Matt Williams remembers the moment well.
The new manager of the Washington Nationals, hired just last week, was a third-base coach for the Arizona Diamondbacks when Wilson Ramos, now Williams' catcher, took his time trotting around the bases after a home run in a game in Phoenix more than two years ago.
The fiery side of Williams erupted.
He screamed from the Arizona dugout at Ramos. His tirade lasted several minutes as both teams went back and forth at the end of a contentious three-game series where beanballs flew from both sides.
On Friday afternoon, Williams was introduced at Nationals Park. He endured a whirlwind process of flying into town to sign his contract, meet front-office personnel and find a place for his family to live. But Williams was more than willing to talk about his pending relationship with his players, including those in that June 5, 2011, game against Washington.
"There's another guy that's in this room that was involved in that altercation as well," Williams said.
With a pair of ice-blue eyes, he cast a sideways glance at a player sitting just a few feet to his right. A glint of humor leveled any edge in Williams' voice. Meanwhile, in the front row, Nats outfielder Jayson Werth smiled wryly at the memory from under a growing offseason beard. Werth, too, was on the top step of his own dugout that day screaming right back at Williams.
It was a funny exchange between two competitive characters willing to put that verbal scrap behind them. But it also spoke to the work Williams must do to win trust with the veteran players in his clubhouse. He hasn't spoken to Ramos since that exchange, but insists no animosity remains.
"I love the fact that Jayson Werth stood up in the opposing dugout and yelled at me," Williams said. "That means that he competes. I love the fact that Wilson Ramos was upset that a couple of their guys got hit and took exception. Does it mean I don't like the man? No. That's competition. That's baseball."
At 47, Williams still talks like a ballplayer. He peppers his speech with words like "bro" and "man." That cadence takes a few of those years off a man who entered the big leagues in 1987 with the attitude of a grizzled veteran. Williams radiated intensity. San Francisco Giants veterans quickly dubbed him the Big Marine. Throughout his 17-year career, he had little tolerance for teammates who weren't as committed to the game as he was. As a manager, his expectations are no less.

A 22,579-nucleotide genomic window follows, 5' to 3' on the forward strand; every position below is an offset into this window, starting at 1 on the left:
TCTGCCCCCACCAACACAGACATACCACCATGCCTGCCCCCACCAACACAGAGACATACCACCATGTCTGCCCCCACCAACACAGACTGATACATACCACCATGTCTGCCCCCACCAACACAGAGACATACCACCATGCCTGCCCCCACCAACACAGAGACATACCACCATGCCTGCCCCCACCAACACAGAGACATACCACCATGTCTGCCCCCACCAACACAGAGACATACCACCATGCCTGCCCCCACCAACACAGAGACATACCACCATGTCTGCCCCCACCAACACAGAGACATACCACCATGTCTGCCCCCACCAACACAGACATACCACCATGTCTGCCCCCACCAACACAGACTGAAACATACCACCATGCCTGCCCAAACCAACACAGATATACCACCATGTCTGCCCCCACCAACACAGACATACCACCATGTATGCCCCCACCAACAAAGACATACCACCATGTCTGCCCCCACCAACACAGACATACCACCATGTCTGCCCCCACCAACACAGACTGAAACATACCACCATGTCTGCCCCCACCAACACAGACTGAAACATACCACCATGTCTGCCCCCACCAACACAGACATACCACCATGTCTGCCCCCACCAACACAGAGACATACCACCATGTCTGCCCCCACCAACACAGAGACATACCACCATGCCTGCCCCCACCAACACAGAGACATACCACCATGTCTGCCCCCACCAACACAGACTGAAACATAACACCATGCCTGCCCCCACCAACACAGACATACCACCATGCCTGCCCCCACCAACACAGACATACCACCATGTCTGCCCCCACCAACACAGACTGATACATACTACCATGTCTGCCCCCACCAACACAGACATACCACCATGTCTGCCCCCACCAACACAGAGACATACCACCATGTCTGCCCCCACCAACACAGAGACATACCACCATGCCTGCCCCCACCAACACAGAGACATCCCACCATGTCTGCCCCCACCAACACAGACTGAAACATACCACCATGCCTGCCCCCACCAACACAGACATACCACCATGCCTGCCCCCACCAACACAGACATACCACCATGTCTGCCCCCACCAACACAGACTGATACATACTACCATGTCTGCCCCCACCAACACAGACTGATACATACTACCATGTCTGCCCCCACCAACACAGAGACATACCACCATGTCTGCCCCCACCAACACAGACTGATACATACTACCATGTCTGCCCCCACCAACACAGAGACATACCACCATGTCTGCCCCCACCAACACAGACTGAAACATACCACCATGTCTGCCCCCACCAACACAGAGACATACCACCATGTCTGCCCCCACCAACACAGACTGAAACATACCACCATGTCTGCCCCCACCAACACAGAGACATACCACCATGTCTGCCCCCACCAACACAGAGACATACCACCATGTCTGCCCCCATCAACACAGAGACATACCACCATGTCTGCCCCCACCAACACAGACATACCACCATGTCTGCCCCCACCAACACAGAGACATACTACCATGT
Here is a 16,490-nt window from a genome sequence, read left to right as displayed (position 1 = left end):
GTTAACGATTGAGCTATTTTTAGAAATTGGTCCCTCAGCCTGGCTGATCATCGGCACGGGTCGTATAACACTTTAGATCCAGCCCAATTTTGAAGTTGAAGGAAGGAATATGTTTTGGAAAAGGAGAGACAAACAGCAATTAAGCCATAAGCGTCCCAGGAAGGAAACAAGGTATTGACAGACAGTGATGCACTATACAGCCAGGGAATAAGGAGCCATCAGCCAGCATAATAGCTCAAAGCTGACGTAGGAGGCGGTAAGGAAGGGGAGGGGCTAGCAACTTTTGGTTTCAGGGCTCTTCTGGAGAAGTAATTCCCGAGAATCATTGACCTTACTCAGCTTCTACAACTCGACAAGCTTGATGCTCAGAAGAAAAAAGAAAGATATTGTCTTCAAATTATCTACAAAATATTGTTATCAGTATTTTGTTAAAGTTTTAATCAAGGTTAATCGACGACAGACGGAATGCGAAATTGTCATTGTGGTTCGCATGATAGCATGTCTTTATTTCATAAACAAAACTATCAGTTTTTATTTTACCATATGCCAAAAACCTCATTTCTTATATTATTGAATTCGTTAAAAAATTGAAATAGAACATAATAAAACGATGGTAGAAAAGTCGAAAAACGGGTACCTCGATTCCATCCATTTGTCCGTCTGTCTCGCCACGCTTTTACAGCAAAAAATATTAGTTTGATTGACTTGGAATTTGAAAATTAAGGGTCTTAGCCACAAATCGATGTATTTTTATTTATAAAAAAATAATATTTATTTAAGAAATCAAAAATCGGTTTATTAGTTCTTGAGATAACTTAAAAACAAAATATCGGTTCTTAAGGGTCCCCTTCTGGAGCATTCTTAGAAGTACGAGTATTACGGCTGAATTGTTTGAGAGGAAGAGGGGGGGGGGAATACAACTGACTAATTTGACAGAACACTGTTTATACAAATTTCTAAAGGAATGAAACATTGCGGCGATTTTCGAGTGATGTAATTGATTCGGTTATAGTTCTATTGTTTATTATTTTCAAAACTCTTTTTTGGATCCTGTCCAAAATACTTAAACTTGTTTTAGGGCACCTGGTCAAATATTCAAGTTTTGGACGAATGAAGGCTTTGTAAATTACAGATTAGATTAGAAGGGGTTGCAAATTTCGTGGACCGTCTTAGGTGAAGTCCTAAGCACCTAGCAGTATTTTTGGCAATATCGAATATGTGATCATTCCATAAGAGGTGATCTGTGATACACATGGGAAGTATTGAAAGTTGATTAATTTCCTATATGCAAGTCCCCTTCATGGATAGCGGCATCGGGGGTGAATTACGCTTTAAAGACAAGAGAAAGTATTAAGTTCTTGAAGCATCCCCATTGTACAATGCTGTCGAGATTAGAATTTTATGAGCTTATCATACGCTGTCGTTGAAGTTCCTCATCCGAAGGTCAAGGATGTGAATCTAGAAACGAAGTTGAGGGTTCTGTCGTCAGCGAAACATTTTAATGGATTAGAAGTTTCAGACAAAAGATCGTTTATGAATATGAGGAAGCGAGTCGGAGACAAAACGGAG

"[Williams is] going do a great job of communicating with the players and making them understand exactly what he expects," said former Arizona Diamondbacks teammate Jay Bell, now the hitting instructor for the Pittsburgh Pirates. "There's nothing wrong with having old-school thoughts and ideas about the game as far as expecting your players to respect and honor what baseball has done for them, not what they can get out of it."
Still, it's a different generation now and managers do far less dictating than in the past. The now-retired Davey Johnson took a more lenient tack, trusting his group to put in the work necessary to play at a high level. Williams understands that approach, which worked well in 2012 but faltered during a frustrating 2013 season. He still will uphold his standards. He doesn't know another way.
"I think if he was just talking it and it wasn't something that he lived, that he might have a hard time doing that," said longtime University of Nevada-Las Vegas coach Fred Dallimore, who coached Williams in college. "But the history of Matt Williams throughout the game of baseball has been at a very high level, not only as a player, but as a person. I don't think that'll be a challenge for him at all."
But at Friday's news conference, there remained an uncomfortable truth. Many players had advocated for the other managerial finalist, Randy Knorr, who has been with the organization in some capacity since 2001 and worked with many of the Nats over the years.
They like, trust and know Knorr. Johnson's bench coach was willing to stay onboard even after losing out to Williams. He, too, attended the festivities Friday, sitting in the second row, and said he planned to meet with Williams in Arizona soon to simply talk baseball and begin the process of developing their own relationship.
Williams did his best to immediately take the sting out of what could have been an awkward situation. Five of Washington's six coaches will return next season, and Williams and general manager Mike Rizzo added a seventh from outside the organization.
"It'll help prepare me going in," Knorr said. "Get different ideas of what [Williams] wants to do and going into spring training, we can just get it going right away without having to stay in a room and fight over something that we can talk about now. And then I can spread it to the other coaches."
Werth and teammate Ian Desmond sat next to each other for 30 minutes listening to Williams, who made a point early in the questioning of addressing both men. He said he planned to lean on Werth and praised Desmond for saying he wanted to find ways to work harder to become a better player this offseason. But relationships aren't formed in an afternoon. There is a work to be done before the Nats can become a cohesive unit.
"[It is] really the first day I've ever talked to [Williams] or had a chance to meet him," Werth said. "As time goes on, we'll get to know him better and find out who he really is. But he's saying all the right things. He's articulate. So far, so good, I guess."
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